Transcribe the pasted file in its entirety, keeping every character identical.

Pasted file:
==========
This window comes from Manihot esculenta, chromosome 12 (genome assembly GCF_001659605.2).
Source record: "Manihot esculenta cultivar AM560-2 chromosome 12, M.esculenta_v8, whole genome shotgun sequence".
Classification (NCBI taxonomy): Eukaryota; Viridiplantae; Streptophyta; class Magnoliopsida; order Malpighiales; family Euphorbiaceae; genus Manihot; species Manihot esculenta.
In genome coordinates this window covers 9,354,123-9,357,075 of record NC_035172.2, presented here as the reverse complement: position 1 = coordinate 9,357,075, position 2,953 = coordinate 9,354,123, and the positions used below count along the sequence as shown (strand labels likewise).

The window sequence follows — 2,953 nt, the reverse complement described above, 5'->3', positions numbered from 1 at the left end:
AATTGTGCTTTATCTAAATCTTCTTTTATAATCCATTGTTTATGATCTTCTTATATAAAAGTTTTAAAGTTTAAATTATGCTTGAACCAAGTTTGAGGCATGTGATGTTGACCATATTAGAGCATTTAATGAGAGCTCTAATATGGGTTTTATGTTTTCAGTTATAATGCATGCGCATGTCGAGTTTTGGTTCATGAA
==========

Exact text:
This window comes from Manihot esculenta, chromosome 12 (genome assembly GCF_001659605.2).
Source record: "Manihot esculenta cultivar AM560-2 chromosome 12, M.esculenta_v8, whole genome shotgun sequence".
Classification (NCBI taxonomy): Eukaryota; Viridiplantae; Streptophyta; class Magnoliopsida; order Malpighiales; family Euphorbiaceae; genus Manihot; species Manihot esculenta.
In genome coordinates this window covers 9,354,123-9,357,075 of record NC_035172.2, presented here as the reverse complement: position 1 = coordinate 9,357,075, position 2,953 = coordinate 9,354,123, and the positions used below count along the sequence as shown (strand labels likewise).

The window sequence follows — 2,953 nt, the reverse complement described above, 5'->3', positions numbered from 1 at the left end:
AATTGTGCTTTATCTAAATCTTCTTTTATAATCCATTGTTTATGATCTTCTTATATAAAAGTTTTAAAGTTTAAATTATGCTTGAACCAAGTTTGAGGCATGTGATGTTGACCATATTAGAGCATTTAATGAGAGCTCTAATATGGGTTTTATGTTTTCAGTTATAATGCATGCGCATGTCGAGTTTTGGTTCATGAA